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Running head; NULL HYPOTHESIS AND TESTING 1
Null Hypothesis and Testing
Student’s Name
Institution of Affiliation
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NULL HYPOTHESIS AND TESTING 2
Null Hypothesis and Testing
The null hypothesis is an important aspect in hypothesis testing which usually serves as a
pinpointing statement on the quantitative value which is unknown on the population of interest.
The null hypothesis is denoted by H0 which is followed by a colon, a parameter value then equal
sign and finally the numerical value that has been selected by the researcher (H0: r=0.67).
There are some rules which guide the null hypothesis making it important and useful for
research inference. Firstly, the null hypothesis must lie somewhere on the possible values
continuum in correspondence to the parameters and secondly they cannot be fixed on the upper
or lower limit. Therefore, if the null hypothesis states the expected relationship and they lie on
the possible value continuum, they are useful for the researcher to test the population of interest.
Hence, the null hypothesis usually approximates the phenomenon’s description which works as a
framework on the study’s inference reporting. At the end of the hypothesis testing, the researcher
must make their decision by taking their position through stating whether they reject or accepting
the null hypothesis or stating whether the research was statistically significant (Huck, 2012).
It is important for a researcher to evaluate the results for one to ensure that the findings
are not by chance. Findings from hypothesis testing are the basis of the decision making; hence,
they speak entirely for study. Accepting the null hypothesis gives the researcher a go-ahead sign
or pushing them back to the previous stages focused on the evidence assessment. Hence, the null
hypothesis is the key inference to the research result which guides in the decision making of the
study (Huck, 2012). Therefore, is important to test the null hypothesis efficiently since failing to
do so will affect the entire study.
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NULL HYPOTHESIS AND TESTING 3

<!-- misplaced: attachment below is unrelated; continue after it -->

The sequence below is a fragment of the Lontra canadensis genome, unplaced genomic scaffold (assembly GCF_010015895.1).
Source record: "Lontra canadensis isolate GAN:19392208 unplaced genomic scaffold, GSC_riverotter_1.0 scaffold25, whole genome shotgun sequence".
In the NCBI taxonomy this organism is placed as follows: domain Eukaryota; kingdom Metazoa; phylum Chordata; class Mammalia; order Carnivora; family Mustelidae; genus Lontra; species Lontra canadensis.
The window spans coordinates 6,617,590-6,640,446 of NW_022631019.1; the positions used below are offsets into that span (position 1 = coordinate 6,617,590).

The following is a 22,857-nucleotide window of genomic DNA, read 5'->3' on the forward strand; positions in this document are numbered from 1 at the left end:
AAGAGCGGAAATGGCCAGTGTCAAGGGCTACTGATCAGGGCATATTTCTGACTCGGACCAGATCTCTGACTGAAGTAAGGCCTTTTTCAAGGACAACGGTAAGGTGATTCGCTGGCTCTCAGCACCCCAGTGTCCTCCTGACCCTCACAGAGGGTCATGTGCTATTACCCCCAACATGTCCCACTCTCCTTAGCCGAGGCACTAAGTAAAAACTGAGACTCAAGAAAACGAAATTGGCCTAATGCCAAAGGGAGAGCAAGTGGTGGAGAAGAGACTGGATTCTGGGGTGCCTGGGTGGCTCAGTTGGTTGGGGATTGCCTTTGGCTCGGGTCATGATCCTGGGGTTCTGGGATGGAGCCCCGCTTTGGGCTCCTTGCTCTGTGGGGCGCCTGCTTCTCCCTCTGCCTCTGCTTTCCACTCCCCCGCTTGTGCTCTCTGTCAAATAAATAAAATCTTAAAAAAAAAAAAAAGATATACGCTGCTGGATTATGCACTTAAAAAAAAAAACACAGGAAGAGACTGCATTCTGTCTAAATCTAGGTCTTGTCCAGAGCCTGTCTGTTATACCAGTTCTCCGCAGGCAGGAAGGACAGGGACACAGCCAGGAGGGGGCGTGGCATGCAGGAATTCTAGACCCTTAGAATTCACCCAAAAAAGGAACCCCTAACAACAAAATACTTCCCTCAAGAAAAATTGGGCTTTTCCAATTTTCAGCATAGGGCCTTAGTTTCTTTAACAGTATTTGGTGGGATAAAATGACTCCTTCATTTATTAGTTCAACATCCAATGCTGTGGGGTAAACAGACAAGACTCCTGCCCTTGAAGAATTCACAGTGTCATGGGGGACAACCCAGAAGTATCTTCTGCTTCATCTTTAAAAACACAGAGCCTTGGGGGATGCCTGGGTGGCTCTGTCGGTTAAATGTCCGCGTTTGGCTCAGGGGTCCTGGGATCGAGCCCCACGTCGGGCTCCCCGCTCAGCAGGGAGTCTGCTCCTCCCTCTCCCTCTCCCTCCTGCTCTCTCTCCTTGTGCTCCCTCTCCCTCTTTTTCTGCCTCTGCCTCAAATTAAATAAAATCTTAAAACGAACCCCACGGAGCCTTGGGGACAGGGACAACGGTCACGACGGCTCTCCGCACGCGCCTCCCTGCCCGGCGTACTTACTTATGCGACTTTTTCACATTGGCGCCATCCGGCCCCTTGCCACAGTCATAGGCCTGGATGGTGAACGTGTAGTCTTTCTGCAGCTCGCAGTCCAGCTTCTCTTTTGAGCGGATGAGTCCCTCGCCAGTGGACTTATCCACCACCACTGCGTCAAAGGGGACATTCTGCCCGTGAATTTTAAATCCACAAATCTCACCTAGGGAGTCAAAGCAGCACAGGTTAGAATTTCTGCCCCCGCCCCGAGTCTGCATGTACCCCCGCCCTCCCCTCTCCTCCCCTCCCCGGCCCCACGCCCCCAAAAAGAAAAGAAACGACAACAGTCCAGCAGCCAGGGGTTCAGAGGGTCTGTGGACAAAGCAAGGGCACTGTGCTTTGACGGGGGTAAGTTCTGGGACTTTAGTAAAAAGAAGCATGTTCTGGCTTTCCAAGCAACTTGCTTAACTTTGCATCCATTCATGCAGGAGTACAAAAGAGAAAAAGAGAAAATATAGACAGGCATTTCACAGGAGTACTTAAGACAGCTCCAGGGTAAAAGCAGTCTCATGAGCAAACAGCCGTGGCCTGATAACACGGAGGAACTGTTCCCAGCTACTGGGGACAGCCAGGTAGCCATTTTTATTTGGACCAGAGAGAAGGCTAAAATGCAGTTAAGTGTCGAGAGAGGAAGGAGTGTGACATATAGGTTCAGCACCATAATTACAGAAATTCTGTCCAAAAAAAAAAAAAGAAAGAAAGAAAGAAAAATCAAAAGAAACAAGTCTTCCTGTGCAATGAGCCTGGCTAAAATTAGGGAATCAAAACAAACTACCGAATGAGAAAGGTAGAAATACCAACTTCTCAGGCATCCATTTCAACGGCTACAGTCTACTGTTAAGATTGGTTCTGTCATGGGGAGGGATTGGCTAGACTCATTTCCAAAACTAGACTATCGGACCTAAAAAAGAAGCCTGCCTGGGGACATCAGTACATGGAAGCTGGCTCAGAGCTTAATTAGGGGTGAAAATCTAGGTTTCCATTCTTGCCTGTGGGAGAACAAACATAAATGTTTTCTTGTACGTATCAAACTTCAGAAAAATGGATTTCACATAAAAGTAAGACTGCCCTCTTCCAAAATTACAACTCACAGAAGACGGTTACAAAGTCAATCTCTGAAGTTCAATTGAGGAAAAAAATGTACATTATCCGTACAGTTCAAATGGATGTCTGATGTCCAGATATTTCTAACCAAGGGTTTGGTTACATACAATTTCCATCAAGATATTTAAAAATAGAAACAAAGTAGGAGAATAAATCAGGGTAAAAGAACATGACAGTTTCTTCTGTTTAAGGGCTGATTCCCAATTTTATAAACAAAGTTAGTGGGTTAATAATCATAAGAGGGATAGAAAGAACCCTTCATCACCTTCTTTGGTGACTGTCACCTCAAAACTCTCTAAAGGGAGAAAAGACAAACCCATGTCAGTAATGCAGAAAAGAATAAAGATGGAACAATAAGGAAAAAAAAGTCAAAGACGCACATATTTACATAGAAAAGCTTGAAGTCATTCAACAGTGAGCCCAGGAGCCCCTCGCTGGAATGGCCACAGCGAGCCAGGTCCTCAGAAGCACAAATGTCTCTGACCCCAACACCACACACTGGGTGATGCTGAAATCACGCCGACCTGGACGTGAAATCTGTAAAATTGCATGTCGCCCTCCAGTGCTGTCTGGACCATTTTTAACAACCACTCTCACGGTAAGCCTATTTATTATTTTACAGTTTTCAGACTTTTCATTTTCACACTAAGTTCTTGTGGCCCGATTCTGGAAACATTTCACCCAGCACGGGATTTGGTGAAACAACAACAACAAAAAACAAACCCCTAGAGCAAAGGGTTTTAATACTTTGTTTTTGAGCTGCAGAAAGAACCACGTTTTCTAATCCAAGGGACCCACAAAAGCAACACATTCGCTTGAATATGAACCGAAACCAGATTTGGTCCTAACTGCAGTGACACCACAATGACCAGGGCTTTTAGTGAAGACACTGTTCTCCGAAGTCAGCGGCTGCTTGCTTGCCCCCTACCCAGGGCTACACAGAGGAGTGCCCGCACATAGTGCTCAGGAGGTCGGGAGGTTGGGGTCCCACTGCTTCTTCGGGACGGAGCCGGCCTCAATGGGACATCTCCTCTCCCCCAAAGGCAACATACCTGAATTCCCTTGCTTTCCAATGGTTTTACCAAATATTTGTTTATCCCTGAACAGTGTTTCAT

References
Huck, S. W. (2012). Two-way analyses of variance. Reading Statistics and Research.(6th ed.).
Boston, MA: Pearson, 276-311.

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Running head; NULL HYPOTHESIS AND TESTING Null Hypothesis and Testing Student’s Name Institution of Affiliation 1 NULL HYPOTHESIS AND TESTING 2 Null Hypothesis and Testing The null hypothesis is an important aspect in hypothesis testing which usually serves as a pinpointing statement on the quantitative value which is unknown on the population of interest. The null hypothesis is denoted by H0 which is followed by a colon, a parameter value then equal sign and finally the numerical value that has been selected by the researcher (H0: r=0.67). There are some rules which guide the null hypothesis making it important and useful for research inference. Firstly, the null hypothesis must lie somewhere on the possible values continuum in correspondence to the parameters and secondly they cannot be fixed on the upper or lower limit. Therefore, if the null hypothesis states the expected relationship and they lie on the possible value continuum, they are useful for the researcher to test the population of interest. Hence, the null hypothesis usually approximates the phenomenon’s description which works as a framework on the study’s inference reporting. At the end of the hypothesis testing, the researcher must make their decision by taking their position through stating whether they reject or accepting the null hypothesis or stating whether the research was statistically significant (Huck, 2012). It is important for a researcher to evaluate the results for one to ensure that the findings are not by chance. Findings from hypothesis testing are the basis of the decision making; hence, they speak entirely for study. Accepting the null hypothesis gives the researcher a go-ahead sign or pushing them back to the previous stages focused on the evidence assessment. Hence, the null hypothesis is the key inference to the research result which guides in the decision making of the study (Huck, 2012). Therefore, is important to test the null hypothesis efficiently since failing to do so will affect the entire study. NULL HYPOTHESIS AND TESTING 3 References Huck, S. W. (2012). Two-way analyses of variance. Reading Statistics and Research.(6th ed.). Boston, MA: Pearson, 276-311. Name: Description: ...
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